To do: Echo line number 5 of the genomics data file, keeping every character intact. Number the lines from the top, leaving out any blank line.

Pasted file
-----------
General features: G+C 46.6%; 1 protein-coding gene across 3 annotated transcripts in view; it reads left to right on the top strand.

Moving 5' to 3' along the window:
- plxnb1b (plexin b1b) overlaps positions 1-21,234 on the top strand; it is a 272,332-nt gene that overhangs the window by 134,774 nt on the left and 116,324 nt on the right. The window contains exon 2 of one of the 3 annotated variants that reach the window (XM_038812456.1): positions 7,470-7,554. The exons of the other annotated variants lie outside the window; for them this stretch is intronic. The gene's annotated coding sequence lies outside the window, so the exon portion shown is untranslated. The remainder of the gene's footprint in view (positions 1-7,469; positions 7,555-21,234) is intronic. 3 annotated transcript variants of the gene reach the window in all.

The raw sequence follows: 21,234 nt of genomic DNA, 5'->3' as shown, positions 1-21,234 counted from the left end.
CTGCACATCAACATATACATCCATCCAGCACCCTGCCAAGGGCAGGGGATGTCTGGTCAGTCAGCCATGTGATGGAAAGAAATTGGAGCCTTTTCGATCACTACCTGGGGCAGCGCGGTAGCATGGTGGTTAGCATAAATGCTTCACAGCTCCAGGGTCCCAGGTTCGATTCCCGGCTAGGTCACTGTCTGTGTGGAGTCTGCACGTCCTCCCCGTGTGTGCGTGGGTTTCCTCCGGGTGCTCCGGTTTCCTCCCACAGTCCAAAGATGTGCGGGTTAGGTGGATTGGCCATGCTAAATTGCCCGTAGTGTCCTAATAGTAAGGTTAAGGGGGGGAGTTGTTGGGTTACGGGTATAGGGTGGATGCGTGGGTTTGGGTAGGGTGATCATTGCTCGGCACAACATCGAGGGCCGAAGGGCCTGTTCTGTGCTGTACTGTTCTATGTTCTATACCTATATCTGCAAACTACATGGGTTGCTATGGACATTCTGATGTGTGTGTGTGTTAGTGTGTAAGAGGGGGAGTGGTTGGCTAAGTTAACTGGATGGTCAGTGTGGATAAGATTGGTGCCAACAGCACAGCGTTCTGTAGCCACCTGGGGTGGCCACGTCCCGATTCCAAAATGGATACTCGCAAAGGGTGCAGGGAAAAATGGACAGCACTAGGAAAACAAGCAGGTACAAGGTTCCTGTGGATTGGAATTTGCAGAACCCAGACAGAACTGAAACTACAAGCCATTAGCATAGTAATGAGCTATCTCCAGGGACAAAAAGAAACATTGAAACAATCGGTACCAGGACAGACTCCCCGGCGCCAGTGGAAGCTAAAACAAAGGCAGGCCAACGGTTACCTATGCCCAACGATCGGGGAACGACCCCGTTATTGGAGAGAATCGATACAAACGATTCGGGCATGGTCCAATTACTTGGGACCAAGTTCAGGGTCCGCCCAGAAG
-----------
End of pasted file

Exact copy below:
CTGCACATCAACATATACATCCATCCAGCACCCTGCCAAGGGCAGGGGATGTCTGGTCAGTCAGCCATGTGATGGAAAGAAATTGGAGCCTTTTCGATCACTACCTGGGGCAGCGCGGTAGCATGGTGGTTAGCATAAATGCTTCACAGCTCCAGGGTCCCAGGTTCGATTCCCGGCTAGGTCACTGTCTGTGTGGAGTCTGCACGTCCTCCCCGTGTGTGCGTGGGTTTCCTCCGGGTGCTCCGGTTTCCTCCCACAGTCCAAAGATGTGCGGGTTAGGTGGATTGGCCATGCTAAATTGCCCGTAGTGTCCTAATAGTAAGGTTAAGGGGGGGAGTTGTTGGGTTACGGGTATAGGGTGGATGCGTGGGTTTGGGTAGGGTGATCATTGCTCGGCACAACATCGAGGGCCGAAGGGCCTGTTCTGTGCTGTACTGTTCTATGTTCTATACCTATATCTGCAAACTACATGGGTTGCTATGGACATTCTGATGTGTGTGTGTGTTAGTGTGTAAGAGGGGGAGTGGTTGGCTAAGTTAACTGGATGGTCAGTGTGGATAAGATTGGTGCCAACAGCACAGCGTTCTGTAGCCACCTGGGGTGGCCACGTCCCGATTCCAAAATGGATACTCGCAAAGGGTGCAGGGAAAAATGGACAGCACTAGGAAAACAAGCAGGTACAAGGTTCCTGTGGATTGGAATTTGCAGAACCCAGACAGAACTGAAACTACAAGCCATTAGCATAGTAATGAGCTATCTCCAGGGACAAAAAGAAACATTGAAACAATCGGTACCAGGACAGACTCCCCGGCGCCAGTGGAAGCTAAAACAAAGGCAGGCCAACGGTTACCTATGCCCAACGATCGGGGAACGACCCCGTTATTGGAGAGAATCGATACAAACGATTCGGGCATGGTCCAATTACTTGGGACCAAGTTCAGGGTCCGCCCAGAAG